Social Inequality: French society in the eighteenth century was divided into three estates namely The Clergy, The nobility and third estates. First two estates, that is, the clergy and the nobility enjoyed certain privileges by birth. They were exempt from paying taxes.
Socially, it was divided into three unequal classes of people. Feudal France was neatly divided into three social classes, or Estates, with different jobs and privileges. The clergy was the First Estate, the nobles were the Second Estate, and the peasants were the Third Estate.
The clergy was the First Estate, the nobles were the Second Estate, and the peasants were the Third Estate. The Third Estate was the largest but had few rights at all. One of the major problems of French society was the growth of a large middle class.
What is France’s society like?
French politics is an integral part of French society. France has a high level of public participation in ideological, secular, winner-takes-all politics, predominately based in Paris. National welfare, unions, strikes and Gaullism (French nationalism) are integral parts of French politics.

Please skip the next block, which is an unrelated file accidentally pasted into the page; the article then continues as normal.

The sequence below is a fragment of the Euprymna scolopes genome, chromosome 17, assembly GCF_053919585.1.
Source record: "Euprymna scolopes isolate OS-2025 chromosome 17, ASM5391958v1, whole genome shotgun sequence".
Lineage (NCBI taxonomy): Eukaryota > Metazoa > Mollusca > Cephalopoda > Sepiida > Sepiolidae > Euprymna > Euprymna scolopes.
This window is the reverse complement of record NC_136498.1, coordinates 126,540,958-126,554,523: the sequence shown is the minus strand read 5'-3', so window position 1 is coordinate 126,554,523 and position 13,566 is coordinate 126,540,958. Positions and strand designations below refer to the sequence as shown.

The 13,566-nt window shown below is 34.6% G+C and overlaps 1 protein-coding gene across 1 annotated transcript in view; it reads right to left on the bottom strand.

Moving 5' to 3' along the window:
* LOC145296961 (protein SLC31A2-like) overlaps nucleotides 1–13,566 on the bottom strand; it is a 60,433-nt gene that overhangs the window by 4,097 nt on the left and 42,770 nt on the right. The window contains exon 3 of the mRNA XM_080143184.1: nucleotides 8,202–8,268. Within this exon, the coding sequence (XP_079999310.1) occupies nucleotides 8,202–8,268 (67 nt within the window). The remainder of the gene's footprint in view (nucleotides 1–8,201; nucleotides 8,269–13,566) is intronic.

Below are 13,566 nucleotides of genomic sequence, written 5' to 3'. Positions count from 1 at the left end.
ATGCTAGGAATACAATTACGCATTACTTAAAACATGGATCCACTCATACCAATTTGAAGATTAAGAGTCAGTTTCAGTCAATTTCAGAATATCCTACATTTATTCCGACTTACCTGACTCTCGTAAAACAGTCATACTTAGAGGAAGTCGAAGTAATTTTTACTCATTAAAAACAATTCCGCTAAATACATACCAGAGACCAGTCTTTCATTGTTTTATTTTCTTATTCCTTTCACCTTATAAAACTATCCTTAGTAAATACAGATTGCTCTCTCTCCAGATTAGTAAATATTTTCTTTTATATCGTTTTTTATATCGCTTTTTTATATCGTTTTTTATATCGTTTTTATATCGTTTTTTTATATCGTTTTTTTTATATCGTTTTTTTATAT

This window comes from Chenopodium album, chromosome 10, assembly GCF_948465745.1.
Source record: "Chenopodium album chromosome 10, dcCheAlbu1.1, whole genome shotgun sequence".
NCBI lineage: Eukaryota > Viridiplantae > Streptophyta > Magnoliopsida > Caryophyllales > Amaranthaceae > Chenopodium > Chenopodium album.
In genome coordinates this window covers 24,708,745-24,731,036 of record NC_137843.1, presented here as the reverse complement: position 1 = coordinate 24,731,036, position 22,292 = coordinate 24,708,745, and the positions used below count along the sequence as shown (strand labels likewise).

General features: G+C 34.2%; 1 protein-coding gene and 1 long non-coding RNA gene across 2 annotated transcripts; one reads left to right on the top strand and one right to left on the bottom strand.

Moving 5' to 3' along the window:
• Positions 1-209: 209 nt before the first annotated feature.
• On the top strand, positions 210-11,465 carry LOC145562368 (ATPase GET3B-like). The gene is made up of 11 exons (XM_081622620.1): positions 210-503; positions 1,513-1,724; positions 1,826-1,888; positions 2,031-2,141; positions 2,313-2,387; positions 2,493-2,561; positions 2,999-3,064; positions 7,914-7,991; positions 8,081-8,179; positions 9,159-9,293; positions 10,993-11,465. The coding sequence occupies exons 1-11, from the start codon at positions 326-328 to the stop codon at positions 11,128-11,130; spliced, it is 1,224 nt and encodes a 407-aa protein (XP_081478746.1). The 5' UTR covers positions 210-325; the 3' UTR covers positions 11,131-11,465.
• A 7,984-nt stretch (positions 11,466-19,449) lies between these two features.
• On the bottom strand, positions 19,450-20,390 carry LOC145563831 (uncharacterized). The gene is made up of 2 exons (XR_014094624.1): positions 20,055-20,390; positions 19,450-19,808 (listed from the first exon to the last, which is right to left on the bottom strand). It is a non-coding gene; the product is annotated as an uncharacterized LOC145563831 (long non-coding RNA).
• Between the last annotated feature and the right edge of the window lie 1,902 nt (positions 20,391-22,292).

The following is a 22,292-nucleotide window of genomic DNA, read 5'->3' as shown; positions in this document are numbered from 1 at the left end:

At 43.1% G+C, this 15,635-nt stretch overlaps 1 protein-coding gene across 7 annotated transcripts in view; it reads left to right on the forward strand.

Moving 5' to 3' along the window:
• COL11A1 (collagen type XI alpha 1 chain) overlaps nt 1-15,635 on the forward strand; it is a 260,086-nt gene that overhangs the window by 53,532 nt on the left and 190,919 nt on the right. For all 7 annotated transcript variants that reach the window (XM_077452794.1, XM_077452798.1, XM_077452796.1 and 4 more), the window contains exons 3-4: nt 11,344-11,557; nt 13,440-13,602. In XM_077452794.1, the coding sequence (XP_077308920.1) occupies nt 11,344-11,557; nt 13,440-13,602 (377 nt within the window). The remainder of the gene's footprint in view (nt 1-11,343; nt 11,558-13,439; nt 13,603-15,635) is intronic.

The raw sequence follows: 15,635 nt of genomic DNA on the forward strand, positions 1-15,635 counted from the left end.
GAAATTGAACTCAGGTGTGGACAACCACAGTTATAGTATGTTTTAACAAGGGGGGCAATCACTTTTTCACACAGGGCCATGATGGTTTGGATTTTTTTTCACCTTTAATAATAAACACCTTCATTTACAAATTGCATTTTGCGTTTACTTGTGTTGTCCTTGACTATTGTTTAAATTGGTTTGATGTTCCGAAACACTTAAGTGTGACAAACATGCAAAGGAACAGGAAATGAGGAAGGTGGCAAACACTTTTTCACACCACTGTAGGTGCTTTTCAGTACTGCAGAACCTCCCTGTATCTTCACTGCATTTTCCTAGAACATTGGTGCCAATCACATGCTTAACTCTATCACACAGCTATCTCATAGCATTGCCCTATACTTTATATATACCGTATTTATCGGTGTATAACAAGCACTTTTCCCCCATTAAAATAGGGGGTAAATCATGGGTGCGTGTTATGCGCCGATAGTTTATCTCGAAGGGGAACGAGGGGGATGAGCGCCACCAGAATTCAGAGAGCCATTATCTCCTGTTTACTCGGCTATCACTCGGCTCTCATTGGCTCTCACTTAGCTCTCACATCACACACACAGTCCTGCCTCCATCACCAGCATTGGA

The Social condition of France during the eighteenth century was very miserable. The then French Society was divided into three classes— the Clergy, Nobles and Common People. The Clergy belonged to the First Estate. The Clergy was subdivided into two groups i.e. the higher clergy and the lower clergy.
Estates-General, also called States General, French États-Généraux, in France of the pre-Revolution monarchy, the representative assembly of the three “estates,” or orders of the realm: the clergy (First Estate) and nobility (Second Estate)—which were privileged minorities—and the Third Estate, which represented the …
Before the Revolution, France had three levels in its social system: The First Estate (The Clergy), Second Estate(The Nobility) and Third Estate(Anyone else). The First Estate consisted of about 0.6%. It owned roughly 10% of the land, which it rented to peasants in return for a proportion of crops produced.
Following were the social, economic, political and intellectual causes of the French Revolution: Social – The social conditions in France in late 18th century were extremely unequal and exploitative. The clergy and the nobility formed the first two Estates and were the most privileged classes in the French society.
The French Revolution completely changed the social and political structure of France. It put an end to the French monarchy, feudalism, and took political power from the Catholic church. … Although the revolution ended with the rise of Napoleon, the ideas and reforms did not die.
Social causes of French revolution:
The first two estates, the clergy and the nobles were the most privileged sections in French society. They were not required to pay any state taxes. – Weak economic policies, poor leadership, and exploitative political and social systems all contributed to the French revolution.